The decision

Heard at: Field House

AG (Persecution – Discrimination – Risk – Family member) Israel UKIAT 00215
On 8July 2004
Oral determination


Date Determination notified:

27 July 2004


Mr A Jordan (Vice President)
Mr K Craig
Mr J H Eames







For the appellant: Mr N S Stanage, of Counsel, instructed by
Browell Smith & Co, Solicitors
For the respondent: Mrs L Prince, Home Office Presenting Officer


1. The Secretary of State appeals against a determination of an Adjudicator, Mr D G B Trotter, promulgated on 22 October 2003 following a hearing at the North Shields Hearing Centre on 1 October 2003 in which he allowed the appeal of the claimant against the decision of the Secretary of State to refuse both the claimant’s human rights and asylum claims.

2. The claimant is a citizen of Israel although he is a non-Jewish citizen of Israel. He was born on 1 April 1982 and is now 22 years old. He entered the United Kingdom on 16 August 2001 when he was 19 years old. On 27 June 2003 a decision was made to refuse to grant him asylum and to refuse him a variation of leave to enter the United Kingdom. Accordingly this gave rise to a right of appeal under section 82(1) of the Nationality Immigration and Asylum Act 2002 which the claimant duly exercised on 15 July 2003.

3. The basis of his claim as set out by the Adjudicator in the determination was that the appellant had suffered from discrimination as a Palestinian. He was brought up in a village called Abu Ghosh. This is a small Palestinian village separated from the surrounding Jewish areas by a fence. In the early part of the appellant’s life the family was driven from Abu Ghosh to Ramallah in the West Bank where they stayed as refugees for some years and the claimant alleged that from time to time even the children were harassed by Israeli security forces but the claimant does not suggest that the treatment was any different from that meted out to Palestinians as a whole. The family left Ramallah when the claimant was about 14 or 15 years of age and then eventually returned to Abu Ghosh when the appellant was 19 years of age.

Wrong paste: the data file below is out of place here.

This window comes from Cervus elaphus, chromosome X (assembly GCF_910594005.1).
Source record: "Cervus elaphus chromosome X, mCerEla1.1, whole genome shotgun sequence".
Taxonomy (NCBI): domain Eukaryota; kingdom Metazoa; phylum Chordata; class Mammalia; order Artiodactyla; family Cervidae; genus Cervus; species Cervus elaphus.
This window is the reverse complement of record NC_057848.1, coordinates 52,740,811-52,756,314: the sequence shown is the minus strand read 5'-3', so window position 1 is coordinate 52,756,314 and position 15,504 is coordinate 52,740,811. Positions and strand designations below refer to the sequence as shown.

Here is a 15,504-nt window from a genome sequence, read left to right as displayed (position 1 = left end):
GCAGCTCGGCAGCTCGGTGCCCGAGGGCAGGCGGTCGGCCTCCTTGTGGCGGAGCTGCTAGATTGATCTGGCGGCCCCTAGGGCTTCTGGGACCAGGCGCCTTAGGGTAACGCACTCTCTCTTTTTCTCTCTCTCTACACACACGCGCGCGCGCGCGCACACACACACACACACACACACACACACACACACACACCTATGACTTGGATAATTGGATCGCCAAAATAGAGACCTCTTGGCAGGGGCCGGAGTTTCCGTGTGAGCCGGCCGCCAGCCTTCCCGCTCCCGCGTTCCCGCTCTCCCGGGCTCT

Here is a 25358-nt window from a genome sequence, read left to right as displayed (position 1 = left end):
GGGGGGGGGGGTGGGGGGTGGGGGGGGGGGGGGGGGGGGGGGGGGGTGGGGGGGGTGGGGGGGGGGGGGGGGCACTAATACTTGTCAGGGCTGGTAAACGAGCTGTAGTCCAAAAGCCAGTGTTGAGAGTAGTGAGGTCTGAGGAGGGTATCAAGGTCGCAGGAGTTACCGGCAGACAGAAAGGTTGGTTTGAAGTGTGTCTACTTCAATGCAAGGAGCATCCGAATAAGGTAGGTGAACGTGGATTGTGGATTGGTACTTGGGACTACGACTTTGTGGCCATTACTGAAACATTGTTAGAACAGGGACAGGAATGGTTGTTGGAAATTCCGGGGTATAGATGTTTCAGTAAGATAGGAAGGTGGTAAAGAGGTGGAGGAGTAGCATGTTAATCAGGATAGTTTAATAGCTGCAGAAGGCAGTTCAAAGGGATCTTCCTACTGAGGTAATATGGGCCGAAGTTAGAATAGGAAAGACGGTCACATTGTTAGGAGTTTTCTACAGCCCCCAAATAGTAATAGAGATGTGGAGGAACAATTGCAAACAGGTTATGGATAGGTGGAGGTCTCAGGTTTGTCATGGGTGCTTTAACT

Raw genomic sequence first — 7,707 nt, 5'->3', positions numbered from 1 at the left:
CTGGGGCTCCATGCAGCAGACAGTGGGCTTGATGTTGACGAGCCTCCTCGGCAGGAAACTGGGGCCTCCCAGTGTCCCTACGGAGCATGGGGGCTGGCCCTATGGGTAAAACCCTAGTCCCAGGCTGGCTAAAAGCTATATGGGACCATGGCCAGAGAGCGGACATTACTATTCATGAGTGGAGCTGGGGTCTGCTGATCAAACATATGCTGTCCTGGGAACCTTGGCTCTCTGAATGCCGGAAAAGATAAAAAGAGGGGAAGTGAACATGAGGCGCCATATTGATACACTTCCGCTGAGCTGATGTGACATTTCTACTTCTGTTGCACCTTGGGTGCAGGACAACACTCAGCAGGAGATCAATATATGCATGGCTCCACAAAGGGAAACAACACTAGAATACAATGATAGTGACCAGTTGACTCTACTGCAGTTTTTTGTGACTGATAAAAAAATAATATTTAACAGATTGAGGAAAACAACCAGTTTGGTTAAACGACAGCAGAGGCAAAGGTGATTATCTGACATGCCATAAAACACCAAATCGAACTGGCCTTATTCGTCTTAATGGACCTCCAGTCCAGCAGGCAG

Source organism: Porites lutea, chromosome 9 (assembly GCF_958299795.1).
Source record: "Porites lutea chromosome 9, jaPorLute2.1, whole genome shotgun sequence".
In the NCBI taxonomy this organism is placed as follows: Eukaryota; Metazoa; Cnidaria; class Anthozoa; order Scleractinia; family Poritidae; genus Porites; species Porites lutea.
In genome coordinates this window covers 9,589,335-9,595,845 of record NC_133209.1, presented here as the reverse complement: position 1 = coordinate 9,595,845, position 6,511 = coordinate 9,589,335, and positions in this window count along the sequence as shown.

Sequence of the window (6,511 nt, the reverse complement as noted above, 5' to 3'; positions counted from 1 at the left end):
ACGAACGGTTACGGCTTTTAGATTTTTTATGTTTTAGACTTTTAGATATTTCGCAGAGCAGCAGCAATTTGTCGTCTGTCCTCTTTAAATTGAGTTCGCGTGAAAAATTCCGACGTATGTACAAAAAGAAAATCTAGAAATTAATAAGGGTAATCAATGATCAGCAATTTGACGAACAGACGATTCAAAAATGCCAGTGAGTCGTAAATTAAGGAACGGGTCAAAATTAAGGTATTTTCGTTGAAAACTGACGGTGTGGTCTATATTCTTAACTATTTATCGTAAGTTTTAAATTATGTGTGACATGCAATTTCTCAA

4. The account that the claimant gave was that there was an incident when he was 5 years old when there was an attack on the family home by Israeli security forces as result of which he was injured. His brother was shot at one point during the Intifada. There was also an incident in 1992, when the claimant was aged about 10, when his home was surrounded by Israeli soldiers. It was an extraordinarily frightening experience for him. That is the nature of the claim that he put forward. In1995 the claimant’s family were bombed out by Palestinians believing that they were collaborators but that does not feature as part of the claim that the claimant is in fear of persecution from the Israeli authorities.

5. The claimant has a brother, although we do not know his age. It said in paragraph 14 of the determination that Mohammed, his brother, had been arrested on a number of occasions on suspicion of working with the Palestinians. He has never been charged. He appears not to have been badly treated in prison but was in prison for no reason except his ethnicity and, as the Adjudicator put it, “an inchoate suspicion”.

6. The evidence that the claimant gave about his brother is found in a statement that he prepared and which was before the Adjudicator. In paragraph 23 of the statement, dated 9 September 2003, the claimant stated:

“My brother Mohammed was arrested by the Israelis on many occasions because they suspected he was working for the Palestinians. He would be in and out of detention. The fact that he had an Israeli passport did not help him. He was arrested in about 1998 and detained for about 6 months and the second time was in 2000. He was detained for 6 months again. He was never charged with anything. We went to visit him a few times. The coaches were arranged by the Red Cross. He was not badly treated when he was in prison but he was held for no reason. I do not want to make difficulties for him now.”

7. The fact that his brother has been arrested as set out above is put forward as a significant feature of the appellant’s own claim.

8. The Adjudicator considered the background material. In paragraph 17 to19 of the determination, he summarised the position of non-Jewish citizens in Israel. The Adjudicator stated:

“17. The US Department Report shows considerable distinction between the treatment of Jewish and non-Jewish citizens by the Israeli state so that, for example, we read at page 20 of the appellant’s bundle that “there continue to be problems with respect to its treatment of Arab citizens” and “some security prisoners were sentenced on the basis of coerced confessions by both themselves and others according to the Human Rights Organisations. The legal system often imposed more severe punishment on Arab citizens than Jewish citizens…” and reference is made to the effect that “the government did little to reduce institutional legal and societal discrimination against the country’s Arab citizens who constituted approximately 20% of the population but did not share fully the rights and benefits provided to and obligations imposed on the country’s Jewish citizens”.